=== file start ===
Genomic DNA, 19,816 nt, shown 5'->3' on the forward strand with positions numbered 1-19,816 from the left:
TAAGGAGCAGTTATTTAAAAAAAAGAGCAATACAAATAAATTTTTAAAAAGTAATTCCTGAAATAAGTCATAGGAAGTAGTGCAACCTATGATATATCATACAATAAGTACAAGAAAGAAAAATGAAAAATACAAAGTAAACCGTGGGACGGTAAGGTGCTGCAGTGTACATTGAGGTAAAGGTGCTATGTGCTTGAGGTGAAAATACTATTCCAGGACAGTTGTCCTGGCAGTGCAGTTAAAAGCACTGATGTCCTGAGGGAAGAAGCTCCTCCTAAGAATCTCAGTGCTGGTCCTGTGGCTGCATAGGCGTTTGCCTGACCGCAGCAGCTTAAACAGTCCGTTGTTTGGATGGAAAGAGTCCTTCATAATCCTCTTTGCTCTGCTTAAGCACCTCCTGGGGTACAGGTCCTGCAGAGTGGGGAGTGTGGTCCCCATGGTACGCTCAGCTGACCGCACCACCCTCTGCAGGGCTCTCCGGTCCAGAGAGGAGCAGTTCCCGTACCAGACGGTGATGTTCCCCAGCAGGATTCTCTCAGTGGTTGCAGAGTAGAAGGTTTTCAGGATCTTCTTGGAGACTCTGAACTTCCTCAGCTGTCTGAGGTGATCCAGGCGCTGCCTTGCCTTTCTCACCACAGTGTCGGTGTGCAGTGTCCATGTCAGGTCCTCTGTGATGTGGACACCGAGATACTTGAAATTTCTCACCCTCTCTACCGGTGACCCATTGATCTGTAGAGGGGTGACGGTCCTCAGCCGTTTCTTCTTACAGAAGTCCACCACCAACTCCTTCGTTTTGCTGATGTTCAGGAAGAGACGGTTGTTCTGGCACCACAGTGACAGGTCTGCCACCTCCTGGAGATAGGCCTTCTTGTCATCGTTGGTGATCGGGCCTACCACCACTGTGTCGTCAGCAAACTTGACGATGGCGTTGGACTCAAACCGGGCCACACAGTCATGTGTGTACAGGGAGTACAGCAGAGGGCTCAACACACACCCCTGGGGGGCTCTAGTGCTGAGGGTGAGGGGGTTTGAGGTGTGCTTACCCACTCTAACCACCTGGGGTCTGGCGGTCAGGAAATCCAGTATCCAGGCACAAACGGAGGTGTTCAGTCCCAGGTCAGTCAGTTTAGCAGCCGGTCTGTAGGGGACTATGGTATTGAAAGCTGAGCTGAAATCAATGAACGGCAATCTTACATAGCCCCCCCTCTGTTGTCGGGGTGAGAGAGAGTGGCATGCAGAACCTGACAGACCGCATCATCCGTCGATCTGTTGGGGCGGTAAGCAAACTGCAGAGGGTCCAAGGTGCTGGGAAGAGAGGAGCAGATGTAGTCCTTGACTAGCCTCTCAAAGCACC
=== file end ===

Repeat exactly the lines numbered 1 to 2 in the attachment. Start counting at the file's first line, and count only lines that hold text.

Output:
Genomic DNA, 19,816 nt, shown 5'->3' on the forward strand with positions numbered 1-19,816 from the left:
TAAGGAGCAGTTATTTAAAAAAAAGAGCAATACAAATAAATTTTTAAAAAGTAATTCCTGAAATAAGTCATAGGAAGTAGTGCAACCTATGATATATCATACAATAAGTACAAGAAAGAAAAATGAAAAATACAAAGTAAACCGTGGGACGGTAAGGTGCTGCAGTGTACATTGAGGTAAAGGTGCTATGTGCTTGAGGTGAAAATACTATTCCAGGACAGTTGTCCTGGCAGTGCAGTTAAAAGCACTGATGTCCTGAGGGAAGAAGCTCCTCCTAAGAATCTCAGTGCTGGTCCTGTGGCTGCATAGGCGTTTGCCTGACCGCAGCAGCTTAAACAGTCCGTTGTTTGGATGGAAAGAGTCCTTCATAATCCTCTTTGCTCTGCTTAAGCACCTCCTGGGGTACAGGTCCTGCAGAGTGGGGAGTGTGGTCCCCATGGTACGCTCAGCTGACCGCACCACCCTCTGCAGGGCTCTCCGGTCCAGAGAGGAGCAGTTCCCGTACCAGACGGTGATGTTCCCCAGCAGGATTCTCTCAGTGGTTGCAGAGTAGAAGGTTTTCAGGATCTTCTTGGAGACTCTGAACTTCCTCAGCTGTCTGAGGTGATCCAGGCGCTGCCTTGCCTTTCTCACCACAGTGTCGGTGTGCAGTGTCCATGTCAGGTCCTCTGTGATGTGGACACCGAGATACTTGAAATTTCTCACCCTCTCTACCGGTGACCCATTGATCTGTAGAGGGGTGACGGTCCTCAGCCGTTTCTTCTTACAGAAGTCCACCACCAACTCCTTCGTTTTGCTGATGTTCAGGAAGAGACGGTTGTTCTGGCACCACAGTGACAGGTCTGCCACCTCCTGGAGATAGGCCTTCTTGTCATCGTTGGTGATCGGGCCTACCACCACTGTGTCGTCAGCAAACTTGACGATGGCGTTGGACTCAAACCGGGCCACACAGTCATGTGTGTACAGGGAGTACAGCAGAGGGCTCAACACACACCCCTGGGGGGCTCTAGTGCTGAGGGTGAGGGGGTTTGAGGTGTGCTTACCCACTCTAACCACCTGGGGTCTGGCGGTCAGGAAATCCAGTATCCAGGCACAAACGGAGGTGTTCAGTCCCAGGTCAGTCAGTTTAGCAGCCGGTCTGTAGGGGACTATGGTATTGAAAGCTGAGCTGAAATCAATGAACGGCAATCTTACATAGCCCCCCCTCTGTTGTCGGGGTGAGAGAGAGTGGCATGCAGAACCTGACAGACCGCATCATCCGTCGATCTGTTGGGGCGGTAAGCAAACTGCAGAGGGTCCAAGGTGCTGGGAAGAGAGGAGCAGATGTAGTCCTTGACTAGCCTCTCAAAGCACC